Children who can’t meet high expectations are allowed to fail.

Ripley believes that compared with their counterparts abroad, too many American educators rely on poverty as an excuse for poor student achievement. . . .

A  Finnish teacher tells Ripley that he doesn’t feel empathy for his immigrant students, “because I have to teach. If I thought about all of this too much, I would give better marks to them for worse work. I’d think, ‘Oh you poor kid. Oh, well, what can I do?’ That would make my job too easy.”

Compassion is “what really matters in education,” writes Carol Lach, who just retired from the Massachusetts Department of Education, in Ed Week.  She quotes a junior high student she taught 40 years ago:  “Why should I care about your math if you don’t care about me?”

‘Kindness pledge’ divides Harvard

Harvard is asking first-year students to sign a pledge to uphold the college’s values:

. . . In the classroom, in extracurricular endeavors, and in the Yard and Houses, students are expected to act with integrity, respect, and industry, and to sustain a community characterized by inclusiveness and civility.

As we begin at Harvard, we commit to upholding the values of the College and to making the entryway and Yard a place where all can thrive and where the exercise of kindness holds a place on a par with intellectual attainment.

Originally, signatures — and blank spaces by the names of non-signers — were to be displayed in entryways, but that idea was dropped.

Pressuring all students to sign the pledge sets a terrible precedent, writes Harry Lewis a computer science professor and former dean of Harvard College.

It is not a pledge to act in a certain way. It is a pledge to think about the world a certain way, to hold precious the exercise of kindness. It is a promise to control one’s thoughts. . . . A student would be breaking the pledge if she woke up one morning and decided it was more important to achieve intellectually than to be kind.

. . .  the right to be annoying is precious, as is the right to think unkind thoughts. Harvard should not condone the sacrifice of rights to speech and thought simply because they can be inconvenient in a residential college.

The kindness pledge — as it’s now known — is “hilariously inappropriate and offensively coercive” adds Charles Fried, who teaches First Amendment law at Harvard.

“Harvard needs bold, courageous, iconoclastic thinkers, but this pledge indicates that the dean would really prefer good little boys and girls who don’t make trouble,” writes Greg Lukianoff of FIRE, which defends free-speech rights.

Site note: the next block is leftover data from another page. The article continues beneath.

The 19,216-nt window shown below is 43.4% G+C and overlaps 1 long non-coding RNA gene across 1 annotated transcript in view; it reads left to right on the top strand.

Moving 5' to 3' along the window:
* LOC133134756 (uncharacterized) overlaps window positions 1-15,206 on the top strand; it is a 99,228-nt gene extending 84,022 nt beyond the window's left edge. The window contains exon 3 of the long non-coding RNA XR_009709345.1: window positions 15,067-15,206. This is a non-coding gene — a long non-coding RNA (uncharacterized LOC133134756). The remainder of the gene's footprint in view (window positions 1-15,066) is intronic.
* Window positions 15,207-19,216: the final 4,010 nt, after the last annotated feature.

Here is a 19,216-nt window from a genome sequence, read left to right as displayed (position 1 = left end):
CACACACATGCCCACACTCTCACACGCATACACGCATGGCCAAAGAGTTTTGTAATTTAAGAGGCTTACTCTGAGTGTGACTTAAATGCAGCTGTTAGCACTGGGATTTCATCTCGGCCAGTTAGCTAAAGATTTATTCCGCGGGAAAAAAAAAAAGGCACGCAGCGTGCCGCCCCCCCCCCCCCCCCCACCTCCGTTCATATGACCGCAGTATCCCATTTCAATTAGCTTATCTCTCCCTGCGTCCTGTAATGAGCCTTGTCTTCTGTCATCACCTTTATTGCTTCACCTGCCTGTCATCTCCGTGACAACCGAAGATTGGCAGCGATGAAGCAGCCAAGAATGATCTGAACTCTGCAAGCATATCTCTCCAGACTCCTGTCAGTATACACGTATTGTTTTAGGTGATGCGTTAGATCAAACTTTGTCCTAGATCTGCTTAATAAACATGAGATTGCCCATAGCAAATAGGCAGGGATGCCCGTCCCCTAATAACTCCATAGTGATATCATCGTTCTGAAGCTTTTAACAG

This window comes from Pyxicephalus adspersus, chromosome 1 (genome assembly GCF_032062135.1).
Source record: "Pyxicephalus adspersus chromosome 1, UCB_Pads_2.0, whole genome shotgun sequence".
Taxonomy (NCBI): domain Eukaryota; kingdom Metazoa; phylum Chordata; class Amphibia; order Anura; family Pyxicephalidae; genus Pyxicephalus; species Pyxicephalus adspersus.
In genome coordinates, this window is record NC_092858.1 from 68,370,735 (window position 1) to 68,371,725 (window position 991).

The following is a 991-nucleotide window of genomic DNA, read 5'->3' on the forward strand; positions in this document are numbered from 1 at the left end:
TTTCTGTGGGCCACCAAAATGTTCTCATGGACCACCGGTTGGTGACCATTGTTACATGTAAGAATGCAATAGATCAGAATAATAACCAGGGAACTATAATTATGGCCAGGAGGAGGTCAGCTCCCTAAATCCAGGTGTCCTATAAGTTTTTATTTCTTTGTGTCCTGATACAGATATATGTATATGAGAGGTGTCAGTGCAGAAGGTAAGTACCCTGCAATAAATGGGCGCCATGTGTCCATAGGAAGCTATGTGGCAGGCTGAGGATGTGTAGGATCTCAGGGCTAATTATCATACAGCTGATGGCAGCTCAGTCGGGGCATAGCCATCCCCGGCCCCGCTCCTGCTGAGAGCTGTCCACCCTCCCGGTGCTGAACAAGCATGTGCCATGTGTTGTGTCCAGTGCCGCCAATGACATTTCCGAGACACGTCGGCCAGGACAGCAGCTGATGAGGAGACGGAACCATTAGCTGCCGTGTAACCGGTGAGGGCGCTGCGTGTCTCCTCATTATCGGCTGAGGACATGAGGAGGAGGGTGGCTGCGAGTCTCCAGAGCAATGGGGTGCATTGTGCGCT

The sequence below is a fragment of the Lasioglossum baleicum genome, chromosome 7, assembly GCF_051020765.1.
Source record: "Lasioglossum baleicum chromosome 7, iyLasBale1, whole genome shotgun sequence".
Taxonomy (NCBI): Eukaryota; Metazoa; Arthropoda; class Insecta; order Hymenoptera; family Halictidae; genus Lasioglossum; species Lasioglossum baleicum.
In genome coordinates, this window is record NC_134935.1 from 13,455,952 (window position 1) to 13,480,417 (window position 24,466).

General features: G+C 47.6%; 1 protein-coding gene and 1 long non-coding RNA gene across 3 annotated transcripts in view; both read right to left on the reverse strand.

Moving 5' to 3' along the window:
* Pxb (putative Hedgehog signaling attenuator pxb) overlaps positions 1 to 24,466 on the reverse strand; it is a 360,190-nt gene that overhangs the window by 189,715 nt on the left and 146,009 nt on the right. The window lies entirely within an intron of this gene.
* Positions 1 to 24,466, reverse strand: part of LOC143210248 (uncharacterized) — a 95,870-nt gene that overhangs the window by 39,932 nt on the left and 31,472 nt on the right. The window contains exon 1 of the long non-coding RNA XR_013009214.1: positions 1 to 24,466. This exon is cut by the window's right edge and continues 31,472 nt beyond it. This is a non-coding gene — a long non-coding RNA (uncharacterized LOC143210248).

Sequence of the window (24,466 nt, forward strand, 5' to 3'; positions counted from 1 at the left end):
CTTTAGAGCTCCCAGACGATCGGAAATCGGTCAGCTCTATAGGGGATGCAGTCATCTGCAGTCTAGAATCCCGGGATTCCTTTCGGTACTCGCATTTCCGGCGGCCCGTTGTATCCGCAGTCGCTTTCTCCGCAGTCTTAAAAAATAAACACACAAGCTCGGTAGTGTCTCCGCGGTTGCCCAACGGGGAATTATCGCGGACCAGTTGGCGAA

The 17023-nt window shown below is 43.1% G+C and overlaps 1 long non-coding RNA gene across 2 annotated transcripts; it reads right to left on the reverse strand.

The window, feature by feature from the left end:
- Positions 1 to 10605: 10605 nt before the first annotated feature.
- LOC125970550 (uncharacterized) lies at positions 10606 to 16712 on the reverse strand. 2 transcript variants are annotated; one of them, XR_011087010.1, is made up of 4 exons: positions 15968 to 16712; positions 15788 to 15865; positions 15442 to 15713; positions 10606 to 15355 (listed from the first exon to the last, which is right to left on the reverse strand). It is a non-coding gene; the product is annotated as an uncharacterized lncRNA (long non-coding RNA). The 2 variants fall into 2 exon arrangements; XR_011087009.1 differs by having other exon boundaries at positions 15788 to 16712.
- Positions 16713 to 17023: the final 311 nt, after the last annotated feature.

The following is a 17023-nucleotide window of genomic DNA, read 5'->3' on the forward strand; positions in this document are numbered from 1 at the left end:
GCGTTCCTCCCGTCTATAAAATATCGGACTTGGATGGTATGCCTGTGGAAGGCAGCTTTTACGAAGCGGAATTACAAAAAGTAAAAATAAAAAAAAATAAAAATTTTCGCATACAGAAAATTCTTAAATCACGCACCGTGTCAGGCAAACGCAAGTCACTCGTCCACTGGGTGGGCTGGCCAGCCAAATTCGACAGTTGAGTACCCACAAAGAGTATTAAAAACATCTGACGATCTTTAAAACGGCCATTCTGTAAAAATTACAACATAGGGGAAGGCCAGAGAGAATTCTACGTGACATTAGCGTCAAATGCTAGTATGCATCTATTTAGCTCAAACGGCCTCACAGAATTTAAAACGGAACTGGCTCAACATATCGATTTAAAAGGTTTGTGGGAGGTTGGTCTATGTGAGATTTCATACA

It seems especially ironic that a fundamentally elitist institution like Harvard would claim that inclusiveness is one of its greatest values. Keep in mind, this is an institution that rejects the overwhelming majority of people who apply, then pits them against each other for grades, kicks out some for failing, heaps glory upon those who succeed with particular distinction, and takes credit for the earth-shattering accomplishments of its hyper-elite graduates.

The pledge is anti-intellectual, Virginia Postrel writes. Kindness seeks to avoid hurt.

 Criticism — even objective, impersonal, well- intended, constructive criticism — isn’t kind. Criticism hurts people’s feelings, and it hurts most when the recipient realizes it’s accurate. Treating “kindness” as the way to civil discourse doesn’t show students how to argue with accuracy and respect. It teaches them instead to neither give criticism nor tolerate it.

Lauding intellectual “attainment” rather than inquiry or excellence, is a “strange, and revealing, choice of words,” Postrel adds.

Last spring, then-freshmen were asked how they believed Harvard ranked various values and how they rated those values themselves. “Success” is Harvard’s highest value and “compassion” rates near the bottom, students said. On their personal lists, they listed compassion fourth after hard work, honesty, respect.

A Harvard Crimson editorial endorsed the kindness pledge, if voluntary, and called for the college to provide “stronger moral education.” “Students receive more reminders to turn in their study cards” for course registration “than they do to be nice,” the editorial lamented.

Something’s missing in these dichotomies — “course registration versus niceness; success versus compassion; ‘attainment’ versus kindness” — Postrel writes.

Where in the list of ranked values are curiosity, discovery, reason, inquiry, skepticism or truth? (Were these values even options?) Where is critical thinking? No wonder the pledge talks about “attainment.” Attainment equals study cards and good grades — a transcript to enable the student to move on to the next stage. Attainment isn’t learning, questioning or criticizing. It’s getting your ticket punched.

Harvard represents success, but also wants to represent “compassion,” Postrel writes. Both “depend on other people, either to validate success or serve as objects of compassion. And neither is intellectual.”